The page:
The plot is a simple one. A young man who calls himself "Bill" (although on the DVD commentary track Nolan says he doesn't believe him when he says it), played by Jeremy Theobald, spends his days shadowing — following — random strangers on the streets of London. A wannabe writer, Bill uses these "encounters" as a way to stave off boredom, to satiate his voyeuristic tendencies, and, perhaps even more importantly, in an attempt to connect with those around him. 

One day, while following a man in a suit carrying a sports bag, Bill finds the tables are turned on him when his latest target, Cobb (Alex Haw), calls him on it. Cobb, it transpires, is a burglar and the pair partner up, as the enigmatic thief schools Bill in the finer points of his profession. But after breaking into the flat of a blonde femme fatale (Lucy Russell), Bill decides to go it alone, finding himself increasingly drawn to his victim, following her to a bar, and asking her out. The pair swiftly becoming romantically attached and Bill is only too willing to break into the underground bar of her ex-boyfriend, a psychopathic pornographer and club owner, to retrieve some incriminating photos. Only things and people aren't what they seem and Bill discovers he's been set up, like every other patsy in the history of film noir.

"The script was written along the lines of what I see as the most interesting aspect of film noir and crime fiction; not baroque lighting setups and sinister villains, but simply that character is ultimately defined by action," says Nolan. "In a compelling story of this genre we are continually being asked to rethink our assessment of the relationship between the various characters, and I decided to structure my story in such a way as to emphasize the audience's incomplete understanding of each new scene as it is first presented.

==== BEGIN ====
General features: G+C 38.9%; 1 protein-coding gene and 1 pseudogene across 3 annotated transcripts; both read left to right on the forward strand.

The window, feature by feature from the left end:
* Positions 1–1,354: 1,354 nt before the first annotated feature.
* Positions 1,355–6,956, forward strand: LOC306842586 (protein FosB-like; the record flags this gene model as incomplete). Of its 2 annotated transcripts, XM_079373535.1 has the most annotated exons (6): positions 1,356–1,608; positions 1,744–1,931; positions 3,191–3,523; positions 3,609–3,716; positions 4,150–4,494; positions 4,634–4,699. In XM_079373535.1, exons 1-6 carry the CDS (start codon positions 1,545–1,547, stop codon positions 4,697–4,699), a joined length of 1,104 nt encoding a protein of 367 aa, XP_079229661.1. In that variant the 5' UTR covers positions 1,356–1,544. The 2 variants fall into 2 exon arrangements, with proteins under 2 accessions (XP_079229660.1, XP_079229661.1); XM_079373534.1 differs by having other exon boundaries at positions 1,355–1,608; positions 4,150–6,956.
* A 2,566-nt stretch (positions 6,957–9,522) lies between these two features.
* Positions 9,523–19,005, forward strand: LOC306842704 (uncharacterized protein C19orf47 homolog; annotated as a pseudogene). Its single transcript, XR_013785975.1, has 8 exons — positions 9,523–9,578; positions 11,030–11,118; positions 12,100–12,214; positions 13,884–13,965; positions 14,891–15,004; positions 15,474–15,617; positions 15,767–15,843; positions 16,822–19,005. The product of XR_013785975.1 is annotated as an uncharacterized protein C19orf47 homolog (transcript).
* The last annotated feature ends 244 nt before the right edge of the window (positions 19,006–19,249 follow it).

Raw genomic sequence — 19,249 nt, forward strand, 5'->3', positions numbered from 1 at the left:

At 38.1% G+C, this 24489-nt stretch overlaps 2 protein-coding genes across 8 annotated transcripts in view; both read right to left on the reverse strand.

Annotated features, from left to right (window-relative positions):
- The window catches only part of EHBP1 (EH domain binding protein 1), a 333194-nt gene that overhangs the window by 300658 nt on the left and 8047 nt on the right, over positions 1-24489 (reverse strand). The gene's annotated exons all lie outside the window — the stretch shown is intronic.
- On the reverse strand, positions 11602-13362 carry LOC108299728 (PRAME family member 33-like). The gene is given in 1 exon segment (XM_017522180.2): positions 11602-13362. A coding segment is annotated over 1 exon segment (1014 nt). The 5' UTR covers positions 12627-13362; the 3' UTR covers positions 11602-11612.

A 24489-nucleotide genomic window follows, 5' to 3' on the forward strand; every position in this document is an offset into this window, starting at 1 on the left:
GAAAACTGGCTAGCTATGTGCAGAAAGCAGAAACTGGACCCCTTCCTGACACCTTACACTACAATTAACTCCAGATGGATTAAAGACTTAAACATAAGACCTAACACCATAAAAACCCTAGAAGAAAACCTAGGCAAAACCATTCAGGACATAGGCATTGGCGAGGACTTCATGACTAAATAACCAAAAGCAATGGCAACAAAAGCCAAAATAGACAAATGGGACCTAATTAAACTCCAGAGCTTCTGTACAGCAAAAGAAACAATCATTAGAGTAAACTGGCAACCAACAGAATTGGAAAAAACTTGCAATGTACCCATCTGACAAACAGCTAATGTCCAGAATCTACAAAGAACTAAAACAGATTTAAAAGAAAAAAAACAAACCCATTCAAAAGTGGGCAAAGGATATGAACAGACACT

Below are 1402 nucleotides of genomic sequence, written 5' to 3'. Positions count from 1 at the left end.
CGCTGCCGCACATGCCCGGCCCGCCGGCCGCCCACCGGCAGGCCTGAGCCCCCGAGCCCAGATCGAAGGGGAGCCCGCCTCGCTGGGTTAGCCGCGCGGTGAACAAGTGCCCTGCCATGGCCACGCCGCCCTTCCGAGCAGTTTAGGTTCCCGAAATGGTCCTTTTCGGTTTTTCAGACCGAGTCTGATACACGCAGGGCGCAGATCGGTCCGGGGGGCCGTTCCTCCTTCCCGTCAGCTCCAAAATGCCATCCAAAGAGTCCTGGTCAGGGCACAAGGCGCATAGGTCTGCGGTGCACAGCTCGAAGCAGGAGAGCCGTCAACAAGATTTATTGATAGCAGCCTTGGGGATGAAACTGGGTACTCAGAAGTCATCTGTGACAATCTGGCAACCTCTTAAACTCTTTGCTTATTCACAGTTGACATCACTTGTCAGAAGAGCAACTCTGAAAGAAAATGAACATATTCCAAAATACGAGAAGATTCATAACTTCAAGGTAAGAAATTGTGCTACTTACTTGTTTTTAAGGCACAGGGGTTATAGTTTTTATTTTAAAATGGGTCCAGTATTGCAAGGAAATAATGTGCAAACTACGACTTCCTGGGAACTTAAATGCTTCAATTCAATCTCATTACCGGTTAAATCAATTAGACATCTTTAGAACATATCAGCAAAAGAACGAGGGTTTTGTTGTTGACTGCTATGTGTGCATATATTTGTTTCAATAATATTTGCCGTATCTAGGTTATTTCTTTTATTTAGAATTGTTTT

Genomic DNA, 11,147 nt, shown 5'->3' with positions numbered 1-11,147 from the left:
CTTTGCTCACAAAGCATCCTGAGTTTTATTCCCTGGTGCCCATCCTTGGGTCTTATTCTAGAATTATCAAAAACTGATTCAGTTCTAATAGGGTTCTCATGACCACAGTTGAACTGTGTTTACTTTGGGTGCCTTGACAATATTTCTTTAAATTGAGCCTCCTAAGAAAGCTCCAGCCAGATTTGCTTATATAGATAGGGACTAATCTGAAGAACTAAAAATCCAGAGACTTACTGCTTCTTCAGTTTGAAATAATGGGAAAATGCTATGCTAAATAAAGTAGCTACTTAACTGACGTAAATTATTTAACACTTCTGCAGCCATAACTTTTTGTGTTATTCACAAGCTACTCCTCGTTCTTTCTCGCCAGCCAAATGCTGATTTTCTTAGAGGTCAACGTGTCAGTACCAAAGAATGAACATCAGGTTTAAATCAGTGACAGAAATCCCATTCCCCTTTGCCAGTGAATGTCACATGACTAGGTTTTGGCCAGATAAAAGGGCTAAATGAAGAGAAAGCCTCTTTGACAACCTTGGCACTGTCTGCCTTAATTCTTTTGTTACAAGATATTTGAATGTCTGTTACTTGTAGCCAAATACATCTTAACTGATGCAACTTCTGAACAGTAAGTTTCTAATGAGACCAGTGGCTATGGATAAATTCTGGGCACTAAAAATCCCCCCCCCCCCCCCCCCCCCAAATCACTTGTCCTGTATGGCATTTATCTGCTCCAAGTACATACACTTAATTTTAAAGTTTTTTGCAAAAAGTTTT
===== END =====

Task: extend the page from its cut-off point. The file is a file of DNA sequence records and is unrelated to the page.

"We rehearsed for a very long time beforehand, about six months, because I could only really afford film stock for one or two takes," continues Nolan who shot the film using a handheld Bolex 16mm camera. "The actors had to know the film like a stage play so that we could find a location at the last minute, go there and just do it." Locations included Nolan's parents' house while Bill's flat was Theobald's. The Batman sticker on the door was his and already there, and not some prescient art direction by Nolan. 

A smart, assured, film noir shot, appropriately, in black and white, Following shares a similarly fractured (if not similar) narrative structure to Memento as past, present and future events are revealed in parallel timelines, although Nolan originally conceived and indeed cut the movie in more a linear fashion (you can see that version as a DVD extra). The structure clearly adds to the film's success, engendering a remarkable and mounting sense of unease. 

In a 2002 interview at the BFI, Nolan talked about his fondness for non-linear narrative structure:

"The thing that fed into that was probably my time at college, I studied English Literature. I wasn't a very good student, but one thing I did get from it, while I was making films at the same time with the college film society, was that I started thinking about the narrative freedoms that authors had enjoyed for centuries and it seemed to me that filmmakers should enjoy those freedoms as well.